Several years ago, a trip to Taiwan for an Asian all-star basketball game (I was covering it, not participating) brought a unique opportunity. During practice for the obligatory slam-dunk contest, a trampoline was dragged out. I was asked if I wanted to give it a go, and being a halfway decent player chained to the floor by genetic limitations, I jumped at the chance to unleash my inner Phi Slamma Jamma.
Big mistake. On my first foray toward the hoop, I leaned forward too far, resulting in a lump on my skull, courtesy of the rim I couldn't avoid. Pretending to be unhurt, I overcompensated on the next try, falling way short of the hoop so that I had to throw the ball instead of jam it, and an awkward landing wrenched my knee. Gimpy and woozy, I was determined to throw down one dunk, a feat I'd always dismissed as simple when seeing the Phoenix Gorilla do it.
My third attempt was better—at least I got to the rim in a position to jam. But I managed to hit the back iron with the ball and the rest of the rim with my forearms—hard. I then crashed to the floor with a thud on my coccyx, thus ending my trampoline-dunking career in howling pain. I still hurt three days later when I skulked to the airport in defeat.
Memories of my brush with aerial dismemberment came flooding back while watching SlamBall, TNN's new foray into made-for-TV "sports." The game is built around jumping off trampolines and dunking while the defense is allowed all manners of battery to prevent this from happening. Needless to say, it's great fun to watch, although you couldn't get me on a SlamBall court for all the pirated DVDs in Taiwan.
The rules are simple—four-a-side teams use trampolines, ringed with safety mats, to achieve artificial mad-ups and try to score. Because the name of the game is SlamBall, dunks are worth three points, while a trampoline-aided kiss off the glass nets you only two. Old-fashioned jumpers not using the tramps are also worth three.
Violence is not only allowed on defense but encouraged, as midair collisions are the lifeblood of the game (after trash-talking). Players can get smacked around while dribbling out on the court as well—the only time a player is safe is while leaping toward the trampoline. When the rare foul is called, a "face-off" results, which involves the fouler and foulee going one-on-one, boinging simultaneously toward the hoop and settling the dispute at the rim.
Until recently, TNN was The Nashville Network. National replaced Nashville a couple of years back, and the demographic went from 10-gallon-hat-wearing country music fans to 17-year-old boys. SlamBall fits right in with the Baywatch reruns and Robot Wars episodesthat litter the new TNN lineup—it's clearly trying to lure the PlayStation crowd. The slamballers like to call it the first team extreme sport, but this is an oxymoron—kids get into skating and snowboarding because they dislike the structure and reliance on others of team sports. It's really just a video game with real injuries, as instantly compelling and instantly disposable a product as Grand Theft Auto 3.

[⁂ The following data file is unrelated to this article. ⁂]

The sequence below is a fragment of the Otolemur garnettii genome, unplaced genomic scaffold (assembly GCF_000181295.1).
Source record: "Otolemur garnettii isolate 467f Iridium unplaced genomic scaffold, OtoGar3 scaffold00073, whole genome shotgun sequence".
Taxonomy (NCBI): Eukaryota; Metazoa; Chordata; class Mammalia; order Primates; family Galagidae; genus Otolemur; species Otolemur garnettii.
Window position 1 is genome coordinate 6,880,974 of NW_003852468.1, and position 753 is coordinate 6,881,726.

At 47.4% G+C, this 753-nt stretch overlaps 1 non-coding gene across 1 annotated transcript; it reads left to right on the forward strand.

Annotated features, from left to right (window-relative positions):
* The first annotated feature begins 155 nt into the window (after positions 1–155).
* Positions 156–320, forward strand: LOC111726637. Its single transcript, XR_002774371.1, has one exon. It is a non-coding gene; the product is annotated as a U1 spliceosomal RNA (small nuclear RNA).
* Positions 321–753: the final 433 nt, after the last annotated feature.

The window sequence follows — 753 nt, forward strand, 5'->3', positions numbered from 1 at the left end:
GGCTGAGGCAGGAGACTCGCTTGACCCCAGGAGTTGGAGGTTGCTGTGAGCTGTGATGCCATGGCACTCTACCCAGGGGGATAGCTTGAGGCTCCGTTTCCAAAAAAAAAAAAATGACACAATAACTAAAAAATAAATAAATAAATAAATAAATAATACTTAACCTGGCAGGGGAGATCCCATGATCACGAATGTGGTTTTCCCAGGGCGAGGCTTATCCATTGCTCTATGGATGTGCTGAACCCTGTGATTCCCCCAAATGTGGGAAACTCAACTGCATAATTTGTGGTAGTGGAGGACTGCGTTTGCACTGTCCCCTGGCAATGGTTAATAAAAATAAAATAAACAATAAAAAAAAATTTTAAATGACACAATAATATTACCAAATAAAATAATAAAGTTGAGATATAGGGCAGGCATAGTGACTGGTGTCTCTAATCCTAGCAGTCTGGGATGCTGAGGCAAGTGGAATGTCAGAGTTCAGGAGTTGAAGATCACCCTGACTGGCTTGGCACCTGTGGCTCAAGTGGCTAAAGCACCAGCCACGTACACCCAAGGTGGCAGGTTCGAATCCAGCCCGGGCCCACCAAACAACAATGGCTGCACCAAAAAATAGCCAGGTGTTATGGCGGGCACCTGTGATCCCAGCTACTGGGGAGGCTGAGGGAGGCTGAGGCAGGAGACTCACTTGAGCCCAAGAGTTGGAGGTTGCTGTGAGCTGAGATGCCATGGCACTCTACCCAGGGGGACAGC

While the producers want you to think of ESPN's X-Games (right down to hiring Pat Parnell, the lead announcer/shill, who hosted an X-Games knockoff), I was reminded more of the XFL. Actually, SlamBall is everything the XFL wanted—and failed—to be. A traditional sport has been stripped down to its most athletic and violent elements, with all-access cameras recording every move while toughs with nicknames like "The Landlord" and "Inches" growl and taunt with WWF-like aplomb. Unlike Vince McMahon's Spruce Goose, SlamBall is genuinely exciting, and at a mere 20 minutes, the games are over before the mind numbs and the all-sugar content induces hyperglycemia (though ads and filler draw the program out to an hour).
Sure, the cynic in me sees the direct line between what makes SlamBall exciting—the high-flying, nonstop assaults on the rim—and the street-ball-based, forget-about-fundamentals style that has reduced the NBA to a boring game with no ball movement, little teamwork, and shockingly bad jump-shooting. Indeed, during the championship game aired last Saturday, when the quartet known as the Diablos needed to rally, it was traditional outside shooting that brought them from a double-digit deficit to the lead.
But SlamBall is a TV show first, sport second, and Parnell cut to the essence when he fussed, after a three-pointer gave the Diablos the lead, "It's called SlamBall, fellas!!" Sure enough, the opposing foursome, the Rumble, retook control with a couple of soaring dunks in the face of defenders three feet above the rim and won the inaugural United SlamBall Unlimited title, 46-41. Style over substance may not cut it in international hoops—see Team USA's sixth place finish at the World Championships—but it's indispensable for a TV show trying to attract viewers in a crowded cable landscape.
At one point during SlamBall's obligatory slam-dunk contest, Parnell screamed about one contestant, "What, does he got nothing else to do at home but dream up stuff like this?" Fortunately, for the creators of this basketball-meets-Australian-rules-football-meets-Cirque de Soleil gumbo, the answer was no. TNN is helpfully re-airing the entire season of SlamBall, beginning Sept. 14. Put down your game controller and give it a try.